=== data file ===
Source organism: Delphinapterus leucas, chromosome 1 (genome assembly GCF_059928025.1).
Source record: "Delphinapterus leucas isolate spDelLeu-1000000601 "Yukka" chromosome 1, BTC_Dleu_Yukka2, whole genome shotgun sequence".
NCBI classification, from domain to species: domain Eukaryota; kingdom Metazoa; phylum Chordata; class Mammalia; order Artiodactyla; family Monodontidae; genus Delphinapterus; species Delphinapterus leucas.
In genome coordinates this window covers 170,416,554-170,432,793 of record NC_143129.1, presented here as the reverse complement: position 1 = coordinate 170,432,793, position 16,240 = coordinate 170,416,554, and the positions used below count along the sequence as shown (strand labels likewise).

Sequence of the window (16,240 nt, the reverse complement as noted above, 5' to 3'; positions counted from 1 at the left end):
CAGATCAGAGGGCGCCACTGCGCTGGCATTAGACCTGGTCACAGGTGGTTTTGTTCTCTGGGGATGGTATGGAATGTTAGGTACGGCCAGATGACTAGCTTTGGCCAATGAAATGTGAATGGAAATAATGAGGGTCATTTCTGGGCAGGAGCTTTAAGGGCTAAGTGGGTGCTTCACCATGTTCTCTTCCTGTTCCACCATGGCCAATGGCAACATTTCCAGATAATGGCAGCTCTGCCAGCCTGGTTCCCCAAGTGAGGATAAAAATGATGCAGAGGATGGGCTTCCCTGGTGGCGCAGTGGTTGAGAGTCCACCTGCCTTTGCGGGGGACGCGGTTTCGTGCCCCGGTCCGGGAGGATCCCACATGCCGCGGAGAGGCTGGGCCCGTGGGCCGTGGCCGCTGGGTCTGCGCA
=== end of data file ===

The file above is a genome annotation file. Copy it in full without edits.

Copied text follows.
Source organism: Delphinapterus leucas, chromosome 1 (genome assembly GCF_059928025.1).
Source record: "Delphinapterus leucas isolate spDelLeu-1000000601 "Yukka" chromosome 1, BTC_Dleu_Yukka2, whole genome shotgun sequence".
NCBI classification, from domain to species: domain Eukaryota; kingdom Metazoa; phylum Chordata; class Mammalia; order Artiodactyla; family Monodontidae; genus Delphinapterus; species Delphinapterus leucas.
In genome coordinates this window covers 170,416,554-170,432,793 of record NC_143129.1, presented here as the reverse complement: position 1 = coordinate 170,432,793, position 16,240 = coordinate 170,416,554, and the positions used below count along the sequence as shown (strand labels likewise).

Sequence of the window (16,240 nt, the reverse complement as noted above, 5' to 3'; positions counted from 1 at the left end):
CAGATCAGAGGGCGCCACTGCGCTGGCATTAGACCTGGTCACAGGTGGTTTTGTTCTCTGGGGATGGTATGGAATGTTAGGTACGGCCAGATGACTAGCTTTGGCCAATGAAATGTGAATGGAAATAATGAGGGTCATTTCTGGGCAGGAGCTTTAAGGGCTAAGTGGGTGCTTCACCATGTTCTCTTCCTGTTCCACCATGGCCAATGGCAACATTTCCAGATAATGGCAGCTCTGCCAGCCTGGTTCCCCAAGTGAGGATAAAAATGATGCAGAGGATGGGCTTCCCTGGTGGCGCAGTGGTTGAGAGTCCACCTGCCTTTGCGGGGGACGCGGTTTCGTGCCCCGGTCCGGGAGGATCCCACATGCCGCGGAGAGGCTGGGCCCGTGGGCCGTGGCCGCTGGGTCTGCGCA